¡Ay! Virgencita, Ayudame!
¡Ay! Gran Poder de Dios!
¡Ay! Virgencita de la Altagracia ilumíname el camino a la tranquilidad.
María Santísima que estaré yo pagando!
Dios de la Vida, Padre Celestial, cuida de mi que no quiero cometer una locura hoy!
Dios de la vida, Padre Celestial dame la fuerza para no cometer una barbaridad!
Any of these phrases sound familiar?
Prayers for Miracles and Fortitude
Calling out to los gran poderosos, el Señor y los Santos for help — often asking for patience, serenity and fortitude was, and still is, a rite of passage.
This great phenomenon of echarle un grito al cielo has been passed down by many generations of Latinos and continues to comfort through the desire to darle un chancletazo a alguien, or to simply let out some steam — preventing us from committing a heinous act.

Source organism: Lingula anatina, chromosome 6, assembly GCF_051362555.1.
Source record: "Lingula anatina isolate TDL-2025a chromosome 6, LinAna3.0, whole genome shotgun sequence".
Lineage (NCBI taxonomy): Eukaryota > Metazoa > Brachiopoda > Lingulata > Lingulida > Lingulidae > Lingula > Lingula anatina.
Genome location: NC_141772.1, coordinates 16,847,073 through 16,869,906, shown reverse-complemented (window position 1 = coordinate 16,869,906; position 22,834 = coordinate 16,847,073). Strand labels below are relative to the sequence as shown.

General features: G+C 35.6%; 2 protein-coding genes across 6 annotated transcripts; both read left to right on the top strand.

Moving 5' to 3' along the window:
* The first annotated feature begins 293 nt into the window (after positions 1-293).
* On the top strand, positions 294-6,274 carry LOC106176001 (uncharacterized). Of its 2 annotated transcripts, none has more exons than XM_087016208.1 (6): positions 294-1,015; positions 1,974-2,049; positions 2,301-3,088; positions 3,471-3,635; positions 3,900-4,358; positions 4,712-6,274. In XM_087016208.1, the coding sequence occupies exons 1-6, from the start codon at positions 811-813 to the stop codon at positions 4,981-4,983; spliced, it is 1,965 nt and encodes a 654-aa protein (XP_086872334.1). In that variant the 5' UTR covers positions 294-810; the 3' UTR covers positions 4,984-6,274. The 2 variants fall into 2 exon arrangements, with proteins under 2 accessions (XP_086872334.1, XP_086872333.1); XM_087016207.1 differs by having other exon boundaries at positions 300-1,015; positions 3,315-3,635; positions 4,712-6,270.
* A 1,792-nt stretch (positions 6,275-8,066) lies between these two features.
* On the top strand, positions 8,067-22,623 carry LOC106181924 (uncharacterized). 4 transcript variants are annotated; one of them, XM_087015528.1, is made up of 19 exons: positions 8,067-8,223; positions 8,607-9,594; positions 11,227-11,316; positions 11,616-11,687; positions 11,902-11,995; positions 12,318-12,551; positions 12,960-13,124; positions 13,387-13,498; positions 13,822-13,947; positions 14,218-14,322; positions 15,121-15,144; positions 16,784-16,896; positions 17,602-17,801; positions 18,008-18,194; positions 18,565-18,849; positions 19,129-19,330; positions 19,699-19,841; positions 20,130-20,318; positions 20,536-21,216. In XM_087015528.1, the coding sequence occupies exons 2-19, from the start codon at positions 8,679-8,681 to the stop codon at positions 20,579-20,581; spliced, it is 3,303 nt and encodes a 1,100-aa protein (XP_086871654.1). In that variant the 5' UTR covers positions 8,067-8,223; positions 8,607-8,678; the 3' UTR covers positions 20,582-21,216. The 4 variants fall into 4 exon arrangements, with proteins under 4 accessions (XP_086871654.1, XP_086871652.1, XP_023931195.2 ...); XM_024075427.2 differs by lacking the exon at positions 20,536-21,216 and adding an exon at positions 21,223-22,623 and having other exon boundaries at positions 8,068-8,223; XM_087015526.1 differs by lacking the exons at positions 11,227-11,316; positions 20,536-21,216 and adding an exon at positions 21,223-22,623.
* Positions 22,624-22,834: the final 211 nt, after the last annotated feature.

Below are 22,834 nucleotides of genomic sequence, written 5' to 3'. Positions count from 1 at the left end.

My most recent grito al cielo went like this:
“Ay Virgencita del Altagracia dame paciencia para no volverme loca!”
I was sick and so was my son. Vicks-Vaporu-on-the-chest sick. That sick.
Paciencia needed, indeed.
El grito al cielo helped.
It usually does.
How do you remember your mom, or abuela, or dad praying out loud, pegandandole un grito al cielo? Whether they were angry, frustrated, hopeful, seeking patience in the face of kids or a daily difficulty?
Do you remember a lot of “Dame paciencia!” (Give me patience!)
If you’re a Latin kid, I am guessing you heard quite a few colorful versions at home.
Jessie Nuez was born and raised in New York City. She can be found talking about social media and technology on Twitter (@jessienuez). You can also find Jessie writing on her bilingual site Hecho Para Mamá.